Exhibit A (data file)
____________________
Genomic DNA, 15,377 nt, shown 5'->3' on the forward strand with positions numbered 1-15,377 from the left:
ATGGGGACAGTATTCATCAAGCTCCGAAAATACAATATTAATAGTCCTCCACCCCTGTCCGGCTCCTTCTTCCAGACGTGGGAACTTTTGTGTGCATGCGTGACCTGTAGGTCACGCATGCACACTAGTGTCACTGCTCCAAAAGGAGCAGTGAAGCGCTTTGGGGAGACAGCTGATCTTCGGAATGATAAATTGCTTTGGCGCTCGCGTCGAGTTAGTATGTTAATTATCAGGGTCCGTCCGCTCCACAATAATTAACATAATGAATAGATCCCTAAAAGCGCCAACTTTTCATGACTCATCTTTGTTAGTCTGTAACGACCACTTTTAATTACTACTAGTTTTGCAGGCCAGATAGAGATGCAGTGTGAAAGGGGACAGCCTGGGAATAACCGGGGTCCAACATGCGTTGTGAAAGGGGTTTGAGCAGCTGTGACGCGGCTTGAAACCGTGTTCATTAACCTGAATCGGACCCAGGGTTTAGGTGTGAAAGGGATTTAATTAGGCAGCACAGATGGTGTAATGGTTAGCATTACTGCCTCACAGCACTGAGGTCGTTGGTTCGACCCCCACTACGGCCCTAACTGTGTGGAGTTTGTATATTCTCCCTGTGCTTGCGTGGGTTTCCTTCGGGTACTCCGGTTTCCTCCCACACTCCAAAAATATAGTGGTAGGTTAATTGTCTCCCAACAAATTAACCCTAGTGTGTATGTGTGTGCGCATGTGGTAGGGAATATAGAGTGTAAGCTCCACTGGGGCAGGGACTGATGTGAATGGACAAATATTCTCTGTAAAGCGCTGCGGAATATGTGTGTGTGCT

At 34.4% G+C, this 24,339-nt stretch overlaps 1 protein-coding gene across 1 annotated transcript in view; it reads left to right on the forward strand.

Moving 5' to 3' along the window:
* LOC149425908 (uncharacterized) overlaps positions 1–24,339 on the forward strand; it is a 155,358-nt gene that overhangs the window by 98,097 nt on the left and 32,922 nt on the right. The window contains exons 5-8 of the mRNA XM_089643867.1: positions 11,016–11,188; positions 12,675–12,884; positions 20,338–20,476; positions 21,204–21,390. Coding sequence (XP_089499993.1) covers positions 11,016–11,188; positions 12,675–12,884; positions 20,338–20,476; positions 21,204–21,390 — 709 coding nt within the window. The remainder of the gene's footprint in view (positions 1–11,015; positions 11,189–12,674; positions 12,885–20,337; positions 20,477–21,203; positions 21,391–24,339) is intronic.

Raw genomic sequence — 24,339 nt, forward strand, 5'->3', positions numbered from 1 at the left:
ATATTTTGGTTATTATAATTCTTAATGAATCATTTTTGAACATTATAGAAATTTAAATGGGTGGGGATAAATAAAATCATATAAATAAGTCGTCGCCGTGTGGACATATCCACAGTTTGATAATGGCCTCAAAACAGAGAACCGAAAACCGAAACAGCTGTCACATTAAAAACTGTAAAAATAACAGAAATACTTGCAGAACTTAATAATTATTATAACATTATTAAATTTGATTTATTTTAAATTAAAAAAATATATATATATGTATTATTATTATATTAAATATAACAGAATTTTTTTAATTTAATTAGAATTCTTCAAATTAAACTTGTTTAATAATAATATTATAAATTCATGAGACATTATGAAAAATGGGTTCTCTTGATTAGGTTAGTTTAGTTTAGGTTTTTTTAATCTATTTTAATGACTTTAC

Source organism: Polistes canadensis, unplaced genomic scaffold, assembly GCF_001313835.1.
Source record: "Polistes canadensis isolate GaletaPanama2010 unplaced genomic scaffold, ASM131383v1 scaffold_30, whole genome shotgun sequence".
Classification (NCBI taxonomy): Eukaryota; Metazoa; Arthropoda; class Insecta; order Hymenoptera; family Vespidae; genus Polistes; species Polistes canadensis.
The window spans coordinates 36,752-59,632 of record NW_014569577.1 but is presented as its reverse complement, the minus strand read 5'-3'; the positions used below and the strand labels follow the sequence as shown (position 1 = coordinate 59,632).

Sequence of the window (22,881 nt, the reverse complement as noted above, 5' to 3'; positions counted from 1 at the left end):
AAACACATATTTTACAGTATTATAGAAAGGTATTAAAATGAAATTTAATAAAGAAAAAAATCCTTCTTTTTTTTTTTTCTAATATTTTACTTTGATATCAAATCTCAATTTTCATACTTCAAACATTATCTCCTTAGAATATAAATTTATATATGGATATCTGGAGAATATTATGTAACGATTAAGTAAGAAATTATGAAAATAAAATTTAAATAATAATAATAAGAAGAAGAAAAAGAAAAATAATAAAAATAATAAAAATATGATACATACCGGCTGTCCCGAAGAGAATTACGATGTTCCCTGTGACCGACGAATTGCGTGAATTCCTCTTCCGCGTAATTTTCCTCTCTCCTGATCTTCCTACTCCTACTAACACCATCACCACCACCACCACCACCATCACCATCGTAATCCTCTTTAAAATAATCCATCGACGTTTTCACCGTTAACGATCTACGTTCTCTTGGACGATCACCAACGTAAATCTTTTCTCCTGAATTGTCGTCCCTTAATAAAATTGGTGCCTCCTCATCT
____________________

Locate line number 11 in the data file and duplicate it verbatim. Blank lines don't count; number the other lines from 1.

The window spans coordinates 36,752-59,632 of record NW_014569577.1 but is presented as its reverse complement, the minus strand read 5'-3'; the positions used below and the strand labels follow the sequence as shown (position 1 = coordinate 59,632).